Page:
Log Cabin Chronicles

dutch girls

Digital Images © 1998 John Mahoney

Jannetje, Ken, and Geertje

The Night the Dutch Girls
Came to Town

JOHN MAHONEY

AYER'S CLIFF, QUEBEC | It was nearing midnight when the two young Dutch girls stepped off the train from Quebec City back fifty years ago on August 25. They were with their parents in a strange land and no one was there to meet them. No one except their mother spoke English.

They had been at sea for nine days and when they walked down the gangplank that morning from the Tabinta the band had played the Dutch national anthem. Geertje, 21, and Jannetje, 13, Binnekamp had no idea they would never hear it again.

Their sister, Jenny, was a war bride. She had met Irving Vachon, a dashing young Canadian trooper from the Eastern Townships, in Holland and eventually landed on a small hilltop farm located on a twisting dirt road some miles out of Ayer's Cliff.

The family had emigrated from war-torn Europe to be together in North America. Sister Ali, also a war bride, was already in Vancouver. Brother Dirk would sail from Rotterdam the following February.

Jenny had planned on meeting them at the station, but the ship's telegram they had sent announcing their imminent arrival was still swirling around someplace in outer space.

And now it was dark and dog-days-hot and they huddled together in their heavy European winter clothes, sweating, confused, and apprehensive. Strangers in a strange land, indeed...

Young Ken Blake looked them over. He met almost all of the Quebec Central trains that pulled into the 'Cliff --- three round-trips daily from Sherbrooke to Newport, Vermont, down at the head-end of Lake Memphremagog. Ken had been driving taxi for about a year and they looked like paying customers to him.

"I've heard of her," he told the mother when asked if he knew Jenny. "Get in. I'll drive you to the house."

The winding road that climbed to Jenny and Irving's place wasn't exactly a cow path, but it was rough dirt and it was narrow, especially in August when the roadside brush grew rank in the steamy heat. It certainly was nothing like their flat, manicured Netherlands.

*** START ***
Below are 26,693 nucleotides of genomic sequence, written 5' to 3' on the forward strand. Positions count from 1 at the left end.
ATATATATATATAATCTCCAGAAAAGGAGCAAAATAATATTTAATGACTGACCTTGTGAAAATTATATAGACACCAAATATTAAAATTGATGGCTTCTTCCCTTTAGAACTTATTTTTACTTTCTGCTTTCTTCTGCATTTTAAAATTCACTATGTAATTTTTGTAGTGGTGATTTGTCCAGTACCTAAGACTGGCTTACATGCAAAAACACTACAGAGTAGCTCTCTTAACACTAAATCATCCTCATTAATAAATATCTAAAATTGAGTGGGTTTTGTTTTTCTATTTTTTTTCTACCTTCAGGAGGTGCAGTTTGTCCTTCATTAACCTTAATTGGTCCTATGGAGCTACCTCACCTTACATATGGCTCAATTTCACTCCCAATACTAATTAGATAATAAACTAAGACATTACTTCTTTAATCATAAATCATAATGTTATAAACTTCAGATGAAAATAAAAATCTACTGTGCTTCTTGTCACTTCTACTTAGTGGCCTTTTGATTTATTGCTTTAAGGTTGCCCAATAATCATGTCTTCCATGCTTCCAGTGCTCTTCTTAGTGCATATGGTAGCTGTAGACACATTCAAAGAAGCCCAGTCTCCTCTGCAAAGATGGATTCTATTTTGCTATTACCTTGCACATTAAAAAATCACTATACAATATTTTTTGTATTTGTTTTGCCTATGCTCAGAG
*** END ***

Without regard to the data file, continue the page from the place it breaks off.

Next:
"It was dark and the branches kept brushing the car," says Jan, who has been known by the anglo version of her name for longer than she can remember. "We didn't know what we were getting into."

The morning dawned clear and crisp on that high hill outside the "Cliff and the sun outlined the heavy mist rising from Lake Massawippi and the Tomifobia River winding north through the valley from Vermont. The land to the east opened to a series of rolling hills and in the distance Jan and her father could see Pinnacle Mountain brooding over Lake Lyster.

"I'll never forget that beautiful view," said Jan. "My father and I stood there on top of Brown's Hill and the fog was lifting in the valley...I'll always remember that first time..."

Geertje, who long ago became known as Blondie, just smiled. "We were the first Dutch family here," she said. "Not in the whole of the Eastern Townships, you know, but here..."

Blondie married Buster Williamson the year after landing in Canada. He was Jenny's brother-in-law, so it was sort of a family thing. They had become pen pals while she was still in Holland -- her mother did the rough translations for the young lovers using her schoolgirl English.

Jan had completed sixth grade back in the Netherlands but never went to school in her new home country.

"It was the equivalent of about Grade 9 here," she says. "The schoolboard wanted me to start in Grade 1 but I refused. I cried and I cried. Irving fought for me.

" 'You're not going to make a laughingstock out her,' he told them. And they didn't."

And now, it's half a century later. The girls haven't lived on Brown's Hill for some years. They're villagers these days - Blondie lives in the 'Cliff and Jan lives with her husband Maurice Dezan in nearby Massawippi. But the girls wanted to do something special on August 25 to mark the occasion of their coming to Canada.

Ken Blake was just as ready to help out as he was that dark, sultry night 50 years ago.

Although he retired from full-time taxi driving in 1991, Ken once again chauffeured the Binnekamp girls to their desired destination. Except this time it was to the huge Carrefour de l'Estrie shopping center up in Sherbrooke for a day of happy spending of the incredible shrinking loony.

"We had a wonderful day," said Blondie. Ken, he just sat across the living room with Buster and smiled at his passengers.


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Copyright © 1998 John Mahoney/Log Cabin Chronicles/8.98